صور الصفحة
PDF
النشر الإلكتروني

Br 6050.186

стр. 20-47

CP

[merged small][merged small][ocr errors][ocr errors]
[blocks in formation]
[ocr errors]
[ocr errors]
[ocr errors]
[ocr errors]
[blocks in formation]
[ocr errors]

76

[ocr errors]
[merged small][merged small][merged small][merged small][ocr errors][ocr errors][ocr errors][ocr errors]

Page

warm attachment to the leading truths of the gos-
pel Ardent desires to make his volume the
means of conveying them to others.

CHAP. IX.

Commencement of Cowper's acquaintance with

Lady Austin. Pleasure it affords him. Poetic

epistle to her. Her removal to Olney. Benefi-

cial influence of her conversational powers on

Cowper's mind. Occasion of his writing John

Gilpin. Lines composed at Lady Austin's re-

quest. Induced by her to commence writing The

Task. Principal object he had in view in com-

posing it. Sudden and final separation from
Lady Austin. Occasional severity of his depres-
sive malady. Hopes entertained by his friends of
his ultimate recovery. His own opinion upon it.
Pleasing proofs of the power of religion on his
mind. Tenderness of his conscience. Serious
reflections. Aversion to religious deception and
pretended piety. Bigotry and intolerance, with
their opposite vices, levity and indifference, deplor-
ed. Sympathy with the sufferings of the poor.
Enviable condition of such of them as are pious,
compared with the rich who disregard religion.
CHAP. X.

Publication of Cowper's second volume of

poems. Manner in which it was received by the

public. His feelings on the occasion. Great self-

abasement. Renewal of his correspondence with

Lady Hesketh. Acceptance of her proffered as-
sistance. Her projected visit to Olney. Cow-
per's pleasing anticipations of its results. Her
arrival. Cowper's removal from Olney to Weston.
His intimacy with the Throckmortons. Happi-
ness it afforded him.

[ocr errors]

130

severity of Cowper's depression. Is again urged
to write on the Slave Trade. Again declines it.
Assigns particular reasons for it. His indefa-
tigable application to Homer. Notice he took of
passing events. Mr. and Mrs. Newton's visit to
Weston. The pleasure it afforded Cowper. Lady

Hesketh's visit. Completion of the Iliad, and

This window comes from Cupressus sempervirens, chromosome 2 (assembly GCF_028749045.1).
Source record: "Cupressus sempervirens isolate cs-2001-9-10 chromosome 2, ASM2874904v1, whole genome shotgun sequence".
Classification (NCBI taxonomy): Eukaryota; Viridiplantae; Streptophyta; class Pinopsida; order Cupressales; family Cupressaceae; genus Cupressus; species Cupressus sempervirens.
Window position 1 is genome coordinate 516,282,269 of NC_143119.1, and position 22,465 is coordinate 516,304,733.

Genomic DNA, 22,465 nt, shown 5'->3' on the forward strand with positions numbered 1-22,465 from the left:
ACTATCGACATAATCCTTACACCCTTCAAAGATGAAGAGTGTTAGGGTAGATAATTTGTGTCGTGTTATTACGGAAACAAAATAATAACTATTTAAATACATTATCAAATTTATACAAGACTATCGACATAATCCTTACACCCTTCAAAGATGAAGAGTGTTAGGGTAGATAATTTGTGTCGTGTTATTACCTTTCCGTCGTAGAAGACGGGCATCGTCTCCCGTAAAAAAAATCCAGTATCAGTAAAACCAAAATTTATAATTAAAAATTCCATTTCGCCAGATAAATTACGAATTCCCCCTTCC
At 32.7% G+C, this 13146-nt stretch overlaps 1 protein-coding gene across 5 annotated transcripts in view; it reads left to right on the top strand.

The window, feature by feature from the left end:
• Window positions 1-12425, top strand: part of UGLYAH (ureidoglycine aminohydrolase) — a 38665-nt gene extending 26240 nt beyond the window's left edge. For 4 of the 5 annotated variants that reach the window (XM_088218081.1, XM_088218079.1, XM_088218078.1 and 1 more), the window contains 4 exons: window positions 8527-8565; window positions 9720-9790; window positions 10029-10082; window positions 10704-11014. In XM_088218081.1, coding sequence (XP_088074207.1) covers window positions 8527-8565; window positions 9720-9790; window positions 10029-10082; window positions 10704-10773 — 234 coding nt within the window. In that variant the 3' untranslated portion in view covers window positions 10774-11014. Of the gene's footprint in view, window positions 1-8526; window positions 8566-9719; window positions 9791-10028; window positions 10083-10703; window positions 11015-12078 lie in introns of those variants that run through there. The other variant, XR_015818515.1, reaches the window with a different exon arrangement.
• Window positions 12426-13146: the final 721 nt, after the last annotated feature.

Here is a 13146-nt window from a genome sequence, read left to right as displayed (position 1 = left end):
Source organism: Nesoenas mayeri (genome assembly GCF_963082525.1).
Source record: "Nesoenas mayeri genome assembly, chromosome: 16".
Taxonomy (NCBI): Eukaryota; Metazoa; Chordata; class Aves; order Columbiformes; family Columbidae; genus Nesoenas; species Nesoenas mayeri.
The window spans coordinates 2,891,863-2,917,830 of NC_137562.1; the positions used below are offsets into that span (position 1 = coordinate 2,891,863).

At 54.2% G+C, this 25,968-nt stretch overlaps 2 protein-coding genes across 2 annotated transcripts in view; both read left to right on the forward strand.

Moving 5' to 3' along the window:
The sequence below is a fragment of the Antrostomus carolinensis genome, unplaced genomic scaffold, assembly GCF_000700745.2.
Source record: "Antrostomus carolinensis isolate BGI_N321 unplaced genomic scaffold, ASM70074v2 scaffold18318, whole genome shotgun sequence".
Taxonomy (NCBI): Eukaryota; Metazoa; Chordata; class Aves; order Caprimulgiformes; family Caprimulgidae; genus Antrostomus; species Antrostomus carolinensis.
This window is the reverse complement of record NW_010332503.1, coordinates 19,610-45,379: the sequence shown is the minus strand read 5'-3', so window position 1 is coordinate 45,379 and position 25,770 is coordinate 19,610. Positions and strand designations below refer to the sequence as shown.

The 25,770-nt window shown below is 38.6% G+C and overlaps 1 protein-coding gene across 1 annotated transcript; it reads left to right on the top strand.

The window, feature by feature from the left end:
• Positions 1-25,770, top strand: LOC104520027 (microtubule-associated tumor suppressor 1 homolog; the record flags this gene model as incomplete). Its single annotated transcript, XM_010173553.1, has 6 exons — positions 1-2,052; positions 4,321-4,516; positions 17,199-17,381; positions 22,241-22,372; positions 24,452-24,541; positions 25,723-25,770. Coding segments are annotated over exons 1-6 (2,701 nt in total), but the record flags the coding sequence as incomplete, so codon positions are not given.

commencement of the Odyssey. His unwearied

application to Homer not allowed to divert his at-

tention from religion. Occasional composition of

original poetry. Readiness to listen to any altera-`

tion that might be suggested in his productions.

CHAP. XIV.

134

140

Page

Mrs. Unwin much injured by a fall. Cowper's
anxiety respecting her. Continues incessantly
engaged in his Homer. Expresses regret that it
should, in some measure, have suspended his cor-
respondence with his friends. Revises a small
volume of poems for children. State of his mind.
Receives as a present from Mrs. Bodham, a por-
trait of his mother. Feelings on the occasion.
Interesting description of her character. His af-
fectionate attachment to her. Translates a series
of Latin letters from a Dutch minister of the gos-
pel. Continuance of his depression. Is attack-
ed with a nervous fever. Completion of his trans-
lation. Death of Mrs. Newton. His reflections

on the occasion. Again revises his Homer. His

unalterable attachment to religion.

160

[merged small][merged small][ocr errors]

LIFE OF PHILIP MELANCTHON.

CHAP. I.

The Reformation. Luther. Birth of Melanc-
thon. His education. Early proficiency. Re-
sidence at Pforzheim, Heidelberg and Tubingen.
Takes his degree. Obtains an early and remark-
able celebrity. Honored by Erasmus and Bishop
Latimer. Edits Nauclerus. Renders assistance
to Capnio in his contention with the monks. His
public lectures and literary zeal. His removal to
a Greek Professorship in the University of Wit-

[ocr errors]
« السابقةمتابعة »